Okay, I admit that’s a tortured way to get into a story about Blackfoot’s noon siren. At least I didn’t make references to Greek mythology and those alluring rocks.
Noon whistles were common in factory towns where it signaled a lunch break. Noon sirens served the same function. Both were once also used to summon volunteer firefighters to the station when needed, which was often not at noon.
Blackfoot’s use of a noon siren probably started in 1919. I found the following article in the September 19, 1919 edition of the (Blackfoot) Idaho Republican, headlined, Electric Siren for Noon Whistle.
“The electric siren installed by the fire department under leadership of Fire Chief Fred Simon, which is heard to lift its penetrating voice exactly at 12 o’clock of each day, is apparently meeting with satisfaction, and if no discouragers of the good idea get busy soon, Mr. Simon states that he will have the siren accepted.”
The headline implies that there might once have been a whistle in Blackfoot that the siren replaced.
The siren Blackfoot uses today is probably from the 50s. The controls are in a big orange box with a Civil Defense logo on it. The horns are on a water tower. If you’re curious what it sounds like, go to YouTube and search for Blackfoot Idaho siren. Be sure to turn the volume all the way up.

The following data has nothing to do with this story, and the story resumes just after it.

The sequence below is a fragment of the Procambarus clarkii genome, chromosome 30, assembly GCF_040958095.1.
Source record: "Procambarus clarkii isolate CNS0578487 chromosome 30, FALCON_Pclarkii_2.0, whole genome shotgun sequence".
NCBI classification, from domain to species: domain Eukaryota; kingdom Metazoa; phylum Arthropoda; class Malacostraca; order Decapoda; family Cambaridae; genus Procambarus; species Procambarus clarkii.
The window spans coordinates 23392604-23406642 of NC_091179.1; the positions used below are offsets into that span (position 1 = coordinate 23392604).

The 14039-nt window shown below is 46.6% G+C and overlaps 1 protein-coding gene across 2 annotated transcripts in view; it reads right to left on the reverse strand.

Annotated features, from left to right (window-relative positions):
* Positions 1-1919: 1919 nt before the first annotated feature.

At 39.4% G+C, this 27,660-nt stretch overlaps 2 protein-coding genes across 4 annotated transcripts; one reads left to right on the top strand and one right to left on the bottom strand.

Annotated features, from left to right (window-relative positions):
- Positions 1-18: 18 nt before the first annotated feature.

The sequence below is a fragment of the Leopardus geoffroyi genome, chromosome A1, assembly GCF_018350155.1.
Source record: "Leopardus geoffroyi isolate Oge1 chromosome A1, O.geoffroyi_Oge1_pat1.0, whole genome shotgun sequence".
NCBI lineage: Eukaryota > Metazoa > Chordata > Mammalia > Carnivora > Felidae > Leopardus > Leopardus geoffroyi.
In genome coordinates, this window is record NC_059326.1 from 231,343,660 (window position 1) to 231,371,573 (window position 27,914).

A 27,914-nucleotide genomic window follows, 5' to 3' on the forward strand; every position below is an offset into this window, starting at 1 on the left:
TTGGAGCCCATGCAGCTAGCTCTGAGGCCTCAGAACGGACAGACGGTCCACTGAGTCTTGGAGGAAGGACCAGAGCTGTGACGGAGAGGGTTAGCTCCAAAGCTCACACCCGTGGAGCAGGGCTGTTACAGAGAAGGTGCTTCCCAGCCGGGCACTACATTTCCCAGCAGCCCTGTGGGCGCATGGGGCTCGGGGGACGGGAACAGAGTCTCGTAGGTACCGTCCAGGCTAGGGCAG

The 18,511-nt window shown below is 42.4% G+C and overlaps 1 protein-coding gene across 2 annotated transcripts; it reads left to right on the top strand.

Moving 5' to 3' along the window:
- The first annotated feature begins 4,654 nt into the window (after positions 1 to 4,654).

Blackfoot Fire Chief Kevin Gray says, “People live and die by it.” The automated siren sometimes gets off a bit when the station tests its generator. “We hear about it,” Gray says. “People go to lunch when they hear the noon whistle, and they come back by the clock. If the whistle is late they’ve missed a little lunch time.”
Occasional proposals to do away with the siren have been met with stiff citizen resistance, so the tradition continues.
There are probably several town where noon sirens are part of the community tradition. I’ve heard the one in Blackfoot off and on since the mid-50s. What community sirens do you know about?